All that was left was the announcement for Horse of the Year. Was it going to be Sweet Lou - the pacer of the year - or was it goin…

Rake, Blah Blah Blah, Rake

Those business buzz-words like synergy or accretive make me think of classes way back when, when profs told us how business works. But, in reality, they are how business works.

I was reading this today regarding some of the deals being made by major sports leagues and DFS sites, like FanDuel:

"The appeal of daily fantasy sports to sports leagues isn't hard to understand. Nigel Eccles, CEO of FanDuel, told ESPN.com that his company's research showed that fans' weekly TV sports viewing jumped from 17.5 hours to 24 hours when they start playing DFS. Consider what that means for TV ratings, and TV ratings translate to more money for rights fees, cable subscription fees and advertising rates."
So that's like seven hours more a week. Many might say pfft, so what, no big deal.
Consider how much more a TV network can earn with an extra seven hours a week. 
Consider that the average Netflix watcher watches 10.5 hours a week of Netflix and it's worth $20 bill…

Commissioner Gural

People clamor for a racing commissioner and we're told over and over again how it can't happen.

Jeff Gural made news again today. Over the past couple of years, the practice of "kicking" or whatever apologists want to call it, has been in the headlines. Many of the alphabets, on air talent, or insiders were either frozen regarding what to do about it, defending it, or were just hoping it would go away.  After driver David Miller's interview with harnesslink.com, where he brazenly stuck his finger in the face of the rules by saying, "“I realize that people are really down on this idea of kicking” but it was worth every bit of the $750 fine", once again, Gural didn't run and hide from it.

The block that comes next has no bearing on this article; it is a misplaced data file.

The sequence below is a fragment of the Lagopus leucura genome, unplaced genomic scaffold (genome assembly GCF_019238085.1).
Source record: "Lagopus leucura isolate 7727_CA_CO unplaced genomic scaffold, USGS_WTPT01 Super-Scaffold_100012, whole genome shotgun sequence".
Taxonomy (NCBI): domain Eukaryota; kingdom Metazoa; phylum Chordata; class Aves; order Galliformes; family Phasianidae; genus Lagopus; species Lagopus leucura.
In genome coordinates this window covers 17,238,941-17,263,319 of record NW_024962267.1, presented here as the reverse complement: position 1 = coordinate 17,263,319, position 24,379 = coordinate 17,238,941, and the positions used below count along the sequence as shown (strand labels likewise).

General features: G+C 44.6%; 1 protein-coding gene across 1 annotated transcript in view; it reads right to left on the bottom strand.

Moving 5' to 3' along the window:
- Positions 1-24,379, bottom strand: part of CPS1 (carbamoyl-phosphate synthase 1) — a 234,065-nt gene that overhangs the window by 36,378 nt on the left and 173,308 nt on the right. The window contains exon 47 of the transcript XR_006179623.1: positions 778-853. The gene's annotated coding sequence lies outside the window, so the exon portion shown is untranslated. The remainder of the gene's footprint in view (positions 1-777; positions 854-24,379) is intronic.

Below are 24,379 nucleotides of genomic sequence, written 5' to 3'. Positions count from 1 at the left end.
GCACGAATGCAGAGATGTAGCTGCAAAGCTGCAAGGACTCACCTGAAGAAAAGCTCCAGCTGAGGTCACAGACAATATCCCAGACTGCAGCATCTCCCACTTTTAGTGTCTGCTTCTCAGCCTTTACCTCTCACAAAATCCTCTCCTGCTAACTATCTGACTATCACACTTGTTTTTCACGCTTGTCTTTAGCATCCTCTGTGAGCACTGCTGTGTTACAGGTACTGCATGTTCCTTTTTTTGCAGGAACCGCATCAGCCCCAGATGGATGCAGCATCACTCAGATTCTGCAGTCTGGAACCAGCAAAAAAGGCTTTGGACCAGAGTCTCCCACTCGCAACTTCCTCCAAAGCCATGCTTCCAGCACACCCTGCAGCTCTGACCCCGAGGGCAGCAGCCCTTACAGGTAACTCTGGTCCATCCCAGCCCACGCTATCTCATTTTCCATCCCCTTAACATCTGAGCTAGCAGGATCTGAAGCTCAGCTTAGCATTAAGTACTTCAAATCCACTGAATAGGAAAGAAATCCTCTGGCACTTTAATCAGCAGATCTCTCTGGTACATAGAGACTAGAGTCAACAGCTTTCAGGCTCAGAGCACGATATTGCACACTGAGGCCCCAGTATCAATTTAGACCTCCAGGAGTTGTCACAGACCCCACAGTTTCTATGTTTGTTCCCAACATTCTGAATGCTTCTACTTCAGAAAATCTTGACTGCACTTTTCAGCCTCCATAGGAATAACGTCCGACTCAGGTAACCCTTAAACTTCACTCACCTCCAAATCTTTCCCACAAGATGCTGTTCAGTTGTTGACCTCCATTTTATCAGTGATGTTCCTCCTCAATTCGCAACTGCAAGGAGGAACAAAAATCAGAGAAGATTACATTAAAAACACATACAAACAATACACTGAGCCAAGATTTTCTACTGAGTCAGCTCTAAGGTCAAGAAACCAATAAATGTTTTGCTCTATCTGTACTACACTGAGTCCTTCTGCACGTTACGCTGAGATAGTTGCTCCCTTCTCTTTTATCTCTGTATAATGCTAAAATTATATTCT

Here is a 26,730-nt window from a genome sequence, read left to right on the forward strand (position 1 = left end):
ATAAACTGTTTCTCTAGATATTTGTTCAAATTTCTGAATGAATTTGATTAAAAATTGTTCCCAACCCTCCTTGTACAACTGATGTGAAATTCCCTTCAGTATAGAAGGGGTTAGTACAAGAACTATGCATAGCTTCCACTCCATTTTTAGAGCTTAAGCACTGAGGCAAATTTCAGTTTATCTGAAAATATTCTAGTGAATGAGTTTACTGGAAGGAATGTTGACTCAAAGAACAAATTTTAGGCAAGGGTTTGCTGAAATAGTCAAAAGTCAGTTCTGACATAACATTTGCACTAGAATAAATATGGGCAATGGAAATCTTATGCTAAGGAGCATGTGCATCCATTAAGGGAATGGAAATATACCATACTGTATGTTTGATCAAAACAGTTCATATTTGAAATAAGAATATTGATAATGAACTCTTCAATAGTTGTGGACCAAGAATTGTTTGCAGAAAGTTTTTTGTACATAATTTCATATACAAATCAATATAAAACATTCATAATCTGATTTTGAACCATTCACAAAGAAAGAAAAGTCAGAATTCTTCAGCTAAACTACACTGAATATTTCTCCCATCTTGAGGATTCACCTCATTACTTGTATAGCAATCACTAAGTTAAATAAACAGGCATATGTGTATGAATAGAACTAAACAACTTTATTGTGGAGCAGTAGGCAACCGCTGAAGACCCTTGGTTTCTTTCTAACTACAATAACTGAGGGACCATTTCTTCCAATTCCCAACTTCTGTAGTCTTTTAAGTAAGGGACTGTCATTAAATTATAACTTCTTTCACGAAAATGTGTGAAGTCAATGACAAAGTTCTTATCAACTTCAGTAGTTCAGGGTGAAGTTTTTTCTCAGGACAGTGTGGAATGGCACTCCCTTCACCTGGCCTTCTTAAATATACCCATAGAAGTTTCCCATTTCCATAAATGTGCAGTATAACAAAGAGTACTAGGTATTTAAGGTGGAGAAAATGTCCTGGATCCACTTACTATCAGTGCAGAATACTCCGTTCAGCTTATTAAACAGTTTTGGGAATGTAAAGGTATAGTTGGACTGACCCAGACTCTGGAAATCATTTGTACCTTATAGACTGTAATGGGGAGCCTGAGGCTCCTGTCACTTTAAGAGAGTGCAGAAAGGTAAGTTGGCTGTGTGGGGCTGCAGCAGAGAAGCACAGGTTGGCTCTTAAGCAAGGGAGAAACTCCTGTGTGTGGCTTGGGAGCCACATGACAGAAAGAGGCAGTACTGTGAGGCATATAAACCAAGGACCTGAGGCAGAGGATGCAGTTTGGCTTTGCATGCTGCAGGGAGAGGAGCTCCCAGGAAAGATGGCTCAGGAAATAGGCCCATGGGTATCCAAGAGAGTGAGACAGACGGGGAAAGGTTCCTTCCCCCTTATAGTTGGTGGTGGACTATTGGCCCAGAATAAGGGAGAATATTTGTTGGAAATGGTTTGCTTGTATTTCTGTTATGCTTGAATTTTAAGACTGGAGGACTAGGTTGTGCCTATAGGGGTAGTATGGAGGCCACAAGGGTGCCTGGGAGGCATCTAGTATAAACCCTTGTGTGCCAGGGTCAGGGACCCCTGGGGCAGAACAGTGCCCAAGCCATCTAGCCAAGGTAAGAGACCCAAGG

It was announced today that Gural's three tracks have created a zero tolerance policy on kicking.
“We have a responsibility to our horses and to the public that we are putting forth the most integrity-driven and safest product possible,” said Meadowlands Chairm…

ABR Lives In an Industry with No Clue Who It Is

A story on the Paulick Report about "America's Best Racing" popped up yesterday. The article, generally, focused on the ABR insiders and they tooted their horn a little (a couple of times with incredulous numbers). In the comments section (and in some places on the twitter) the project tended to get skewered.